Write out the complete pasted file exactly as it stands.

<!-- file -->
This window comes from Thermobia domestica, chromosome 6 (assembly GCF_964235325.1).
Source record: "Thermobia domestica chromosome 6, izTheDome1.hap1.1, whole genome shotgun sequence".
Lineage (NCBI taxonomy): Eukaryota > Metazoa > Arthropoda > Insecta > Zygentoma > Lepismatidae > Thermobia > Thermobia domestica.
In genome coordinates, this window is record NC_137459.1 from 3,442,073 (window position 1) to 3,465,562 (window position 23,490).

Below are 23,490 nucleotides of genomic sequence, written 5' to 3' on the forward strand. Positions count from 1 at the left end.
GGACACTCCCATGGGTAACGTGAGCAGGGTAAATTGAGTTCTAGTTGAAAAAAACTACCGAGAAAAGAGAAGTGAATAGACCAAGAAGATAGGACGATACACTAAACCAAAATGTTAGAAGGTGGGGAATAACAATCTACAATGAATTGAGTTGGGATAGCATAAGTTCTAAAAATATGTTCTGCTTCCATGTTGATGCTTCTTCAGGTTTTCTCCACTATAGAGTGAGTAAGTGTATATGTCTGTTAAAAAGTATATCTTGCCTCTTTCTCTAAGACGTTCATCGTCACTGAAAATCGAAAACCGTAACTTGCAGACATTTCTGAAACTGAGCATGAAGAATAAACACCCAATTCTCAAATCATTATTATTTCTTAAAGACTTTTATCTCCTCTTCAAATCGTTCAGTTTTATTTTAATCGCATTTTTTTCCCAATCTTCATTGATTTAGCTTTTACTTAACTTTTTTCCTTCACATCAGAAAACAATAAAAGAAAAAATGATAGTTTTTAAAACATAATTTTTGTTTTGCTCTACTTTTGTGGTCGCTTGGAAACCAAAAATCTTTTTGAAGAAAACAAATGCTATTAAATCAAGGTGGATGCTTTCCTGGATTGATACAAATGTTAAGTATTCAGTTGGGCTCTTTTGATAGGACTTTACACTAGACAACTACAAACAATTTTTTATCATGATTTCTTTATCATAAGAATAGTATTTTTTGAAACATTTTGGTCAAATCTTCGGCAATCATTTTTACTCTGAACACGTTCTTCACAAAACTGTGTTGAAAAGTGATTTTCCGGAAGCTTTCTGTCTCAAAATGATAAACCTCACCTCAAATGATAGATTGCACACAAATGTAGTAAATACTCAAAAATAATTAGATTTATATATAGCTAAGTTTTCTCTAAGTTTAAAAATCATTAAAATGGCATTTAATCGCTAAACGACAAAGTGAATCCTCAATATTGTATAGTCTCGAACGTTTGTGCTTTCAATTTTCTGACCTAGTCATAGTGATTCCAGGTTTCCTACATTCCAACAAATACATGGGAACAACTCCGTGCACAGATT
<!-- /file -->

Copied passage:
This window comes from Thermobia domestica, chromosome 6 (assembly GCF_964235325.1).
Source record: "Thermobia domestica chromosome 6, izTheDome1.hap1.1, whole genome shotgun sequence".
Lineage (NCBI taxonomy): Eukaryota > Metazoa > Arthropoda > Insecta > Zygentoma > Lepismatidae > Thermobia > Thermobia domestica.
In genome coordinates, this window is record NC_137459.1 from 3,442,073 (window position 1) to 3,465,562 (window position 23,490).

Below are 23,490 nucleotides of genomic sequence, written 5' to 3' on the forward strand. Positions count from 1 at the left end.
GGACACTCCCATGGGTAACGTGAGCAGGGTAAATTGAGTTCTAGTTGAAAAAAACTACCGAGAAAAGAGAAGTGAATAGACCAAGAAGATAGGACGATACACTAAACCAAAATGTTAGAAGGTGGGGAATAACAATCTACAATGAATTGAGTTGGGATAGCATAAGTTCTAAAAATATGTTCTGCTTCCATGTTGATGCTTCTTCAGGTTTTCTCCACTATAGAGTGAGTAAGTGTATATGTCTGTTAAAAAGTATATCTTGCCTCTTTCTCTAAGACGTTCATCGTCACTGAAAATCGAAAACCGTAACTTGCAGACATTTCTGAAACTGAGCATGAAGAATAAACACCCAATTCTCAAATCATTATTATTTCTTAAAGACTTTTATCTCCTCTTCAAATCGTTCAGTTTTATTTTAATCGCATTTTTTTCCCAATCTTCATTGATTTAGCTTTTACTTAACTTTTTTCCTTCACATCAGAAAACAATAAAAGAAAAAATGATAGTTTTTAAAACATAATTTTTGTTTTGCTCTACTTTTGTGGTCGCTTGGAAACCAAAAATCTTTTTGAAGAAAACAAATGCTATTAAATCAAGGTGGATGCTTTCCTGGATTGATACAAATGTTAAGTATTCAGTTGGGCTCTTTTGATAGGACTTTACACTAGACAACTACAAACAATTTTTTATCATGATTTCTTTATCATAAGAATAGTATTTTTTGAAACATTTTGGTCAAATCTTCGGCAATCATTTTTACTCTGAACACGTTCTTCACAAAACTGTGTTGAAAAGTGATTTTCCGGAAGCTTTCTGTCTCAAAATGATAAACCTCACCTCAAATGATAGATTGCACACAAATGTAGTAAATACTCAAAAATAATTAGATTTATATATAGCTAAGTTTTCTCTAAGTTTAAAAATCATTAAAATGGCATTTAATCGCTAAACGACAAAGTGAATCCTCAATATTGTATAGTCTCGAACGTTTGTGCTTTCAATTTTCTGACCTAGTCATAGTGATTCCAGGTTTCCTACATTCCAACAAATACATGGGAACAACTCCGTGCACAGATT